Teach your own, really?
I taught a homeschool co-op class of twenty 8 to 14-year-olds about Africa. How can you teach your own child, let alone many people’s kids?
I asked my teacher-turned-homeschool-mom friend to teach me everything she knows about classroom management in five minutes?
To teach your own, and other homeschool kids, turns out, classroom management skills weren’t required because homeschool kids are generally astute and engaged.
The only chattering I heard was from my own daughters, and with one fell swoop of their names spoken in the presence of their peers, they were magically quietened.
Can you teach your own child?
Since I bought my children home, the second most common question I’ve been asked, next to the ‘S’ question, is “Are you a certified teacher”?
Nope, I am not.
Originally, I understood that teachers know everything they need to know to teach kids.
And I don’t know everything there is to know about everything. (PS I’ve heard firsthand from teachers that they don’t think they know everything either.)
In fact, I’ll tell you that I learned basic arithmetic right alongside my oldest child because some of it I didn’t grasp in school.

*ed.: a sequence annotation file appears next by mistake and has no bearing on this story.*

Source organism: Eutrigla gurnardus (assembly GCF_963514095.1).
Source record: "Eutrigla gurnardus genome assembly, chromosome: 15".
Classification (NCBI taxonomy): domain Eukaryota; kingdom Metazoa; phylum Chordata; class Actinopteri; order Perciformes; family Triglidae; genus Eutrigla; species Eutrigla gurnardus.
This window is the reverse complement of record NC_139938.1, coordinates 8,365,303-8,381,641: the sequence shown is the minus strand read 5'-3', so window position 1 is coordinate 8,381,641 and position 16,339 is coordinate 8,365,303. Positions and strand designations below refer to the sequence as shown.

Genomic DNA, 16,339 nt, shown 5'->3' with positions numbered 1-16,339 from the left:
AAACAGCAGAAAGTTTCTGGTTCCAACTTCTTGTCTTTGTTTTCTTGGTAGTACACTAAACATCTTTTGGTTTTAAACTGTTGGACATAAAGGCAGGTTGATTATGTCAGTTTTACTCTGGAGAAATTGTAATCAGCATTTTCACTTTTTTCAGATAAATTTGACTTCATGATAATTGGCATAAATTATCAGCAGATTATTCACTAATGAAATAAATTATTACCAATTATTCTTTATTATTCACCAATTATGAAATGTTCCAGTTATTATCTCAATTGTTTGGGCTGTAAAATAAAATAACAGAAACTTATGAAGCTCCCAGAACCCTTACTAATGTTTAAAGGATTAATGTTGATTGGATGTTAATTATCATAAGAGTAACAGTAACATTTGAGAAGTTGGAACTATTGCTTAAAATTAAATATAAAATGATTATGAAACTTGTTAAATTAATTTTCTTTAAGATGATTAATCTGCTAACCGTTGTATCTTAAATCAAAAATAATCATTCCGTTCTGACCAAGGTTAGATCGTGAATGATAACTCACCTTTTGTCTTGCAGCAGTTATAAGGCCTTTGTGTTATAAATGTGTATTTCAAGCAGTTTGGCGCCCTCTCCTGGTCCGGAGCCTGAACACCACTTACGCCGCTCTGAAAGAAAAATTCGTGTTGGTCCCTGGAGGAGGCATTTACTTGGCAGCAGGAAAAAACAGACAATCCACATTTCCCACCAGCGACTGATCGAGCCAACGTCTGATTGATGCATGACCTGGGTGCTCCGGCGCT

Now that we’ve been homeschooling for a few years, I’ve learned there are many things I didn’t learn in school. (I just didn’t realize I didn’t learn them and turns out I survived just fine without them.)
My goal in my homeschool co-op class was to keep the kids’ attention and discuss a topic in which they may or may not have had an interest.
Their reasons for attending may have been mom decreed it. There might have been a seed of interest in my topic: all things Africa as we traveled to Kenya.
I might have been boring them silly, but they weren’t rude enough to tell me.
However, I didn’t have enough time in the group to get to know these kids. I only understand my children (and one of them wasn’t interested either).
Teaching your own child is not so difficult.
Even with my own kids, teaching my own children takes some figuring and intentional observing. (And naturally, I’m motivated).
- I care that they learn.
- And I care that their interests grow.
- I care that their understanding expands.
- Of course, I care that their ability to communicate blossoms.
So, I’m as intent as a mama with a preschooler helping him sound out words.
If I don’t know something, I find a book, Google, or YouTube it. Of course, John Holt’s encouragement that I can teach my own helps too.
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Knowledge is found at the tap of a finger.
In my Friday morning class, I shared what I knew about Africa (which, of course, was limited despite having visited twice), I engaged the kid’s questions, incorporated a few stories, and lightened the topic with a few games, but I’m not teaching my own.